Landsdale v. SmithAnnotate this Case
106 U.S. 391 (1882)
U.S. Supreme Court
Landsdale v. Smith, 106 U.S. 391 (1882)
Landsdale v. Smith
Decided December 18, 1882
106 U.S. 391
APPEAL FROM THE SUPREME COURT
OF THE DISTRICT OF COLUMBIA
A bill is bad on demurrer when it appears therefrom that there have been unreasonable delay and laches on the part of the complainant or those under whom he claims in asserting the rights which he seeks to enforce.
By duly recorded deed of July 18, 1818, signed by John P. Van Ness (his wife uniting in the conveyance) and by Noah Stinchcomb, the former conveyed to the latter at a fixed annual rent lot 3, square 455, in the City of Washington, to have and to hold &c., unto Stinchcomb, his executors, administrators, and assigns, for the term of ninety years, renewable forever. Stinchcomb entered under the deed, made valuable improvements upon the lot, and remained in possession until the year 1833 or 1884, when Van Ness repossessed himself of the premises in virtue of a clause in the deed in these words:
"Provided always that if the said rent or any part thereof shall be in arrear and unpaid for the space of thirty days next after the time at which the same is reserved to be paid as above, being first lawfully demanded, that then it shall and may be lawful to and for the said John, his heirs and assigns, into the demised premises or any part thereof, in the name of the whole, to reenter, and the same to have again, repossess, occupy, and enjoy as in his or their former estate until all such arrearages of rent, with legal interest from the time at which said rent shall have become payable, and all and every cost, charge, and expense incurred by reason of the nonpayment of said rent shall be lawfully satisfied and paid, or make distress therefor at his or their option."
Stinchcomb died on the 11th of February, 1841, without, so far as the bill discloses, making any effort to repossess himself of the property. Van Ness died in 184-, and, upon the division of his estate, the lot in question was assigned to Matilda E. Van Ness, one of his heirs-at-law, under whom and her assigns the defendants hold it.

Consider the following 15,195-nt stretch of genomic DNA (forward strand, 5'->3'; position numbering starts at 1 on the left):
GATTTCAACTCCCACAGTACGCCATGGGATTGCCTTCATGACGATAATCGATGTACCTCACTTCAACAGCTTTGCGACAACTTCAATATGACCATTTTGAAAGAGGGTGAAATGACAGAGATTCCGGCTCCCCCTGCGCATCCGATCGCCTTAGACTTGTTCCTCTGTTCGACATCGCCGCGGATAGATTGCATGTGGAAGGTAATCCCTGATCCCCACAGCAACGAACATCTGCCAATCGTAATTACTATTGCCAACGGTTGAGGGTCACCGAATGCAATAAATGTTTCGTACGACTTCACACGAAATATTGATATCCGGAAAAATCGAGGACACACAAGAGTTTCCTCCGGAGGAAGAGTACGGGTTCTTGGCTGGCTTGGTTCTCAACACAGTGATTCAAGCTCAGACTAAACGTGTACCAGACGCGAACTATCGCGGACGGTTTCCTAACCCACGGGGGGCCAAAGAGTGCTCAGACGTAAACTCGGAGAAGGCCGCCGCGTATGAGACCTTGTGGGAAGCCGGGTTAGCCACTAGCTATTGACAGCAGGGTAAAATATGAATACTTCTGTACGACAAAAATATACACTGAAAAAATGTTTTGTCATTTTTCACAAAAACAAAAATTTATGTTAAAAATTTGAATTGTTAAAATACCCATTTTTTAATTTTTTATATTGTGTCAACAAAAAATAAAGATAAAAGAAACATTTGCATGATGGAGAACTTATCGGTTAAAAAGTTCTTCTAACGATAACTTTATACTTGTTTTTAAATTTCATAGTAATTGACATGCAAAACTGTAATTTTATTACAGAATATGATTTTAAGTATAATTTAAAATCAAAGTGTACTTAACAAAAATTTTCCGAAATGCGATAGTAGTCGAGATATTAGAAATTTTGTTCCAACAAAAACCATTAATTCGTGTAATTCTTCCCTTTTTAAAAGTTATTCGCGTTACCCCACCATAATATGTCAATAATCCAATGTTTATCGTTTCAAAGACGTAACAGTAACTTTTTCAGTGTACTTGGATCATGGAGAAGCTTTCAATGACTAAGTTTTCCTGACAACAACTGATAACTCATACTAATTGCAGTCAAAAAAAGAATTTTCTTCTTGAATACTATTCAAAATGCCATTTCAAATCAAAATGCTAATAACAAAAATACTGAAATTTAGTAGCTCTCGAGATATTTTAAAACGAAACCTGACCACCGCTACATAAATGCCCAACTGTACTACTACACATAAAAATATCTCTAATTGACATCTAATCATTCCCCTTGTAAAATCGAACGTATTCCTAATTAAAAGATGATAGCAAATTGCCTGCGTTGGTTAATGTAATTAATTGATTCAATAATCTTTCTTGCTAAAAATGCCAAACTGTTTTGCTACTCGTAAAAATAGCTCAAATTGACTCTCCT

The complainant, as administratrix of Stinchcomb, having offered and now offering to pay all rents, interest, charges, and
costs which may have accrued upon the property, filed her bill wherein she asks a decree permitting her to redeem the same, and ordering an account, which will show, as well the principal and interest of rents in arrear due defendants as the rents and profits received by the latter since they entered into possession, setting off the one against the other.
Such is substantially the case made, and such the relief asked, notwithstanding forty-five years have elapsed since the reentry of Van Ness, "as in his . . . former estate," and more than thirty since his death and the assignment of the lot in question to one of his heirs-at-law.
The court dismissed, on demurrer, the bill, and the complainant appealed here.
MR. JUSTICE HARLAN, after stating the case, delivered the opinion of the Court.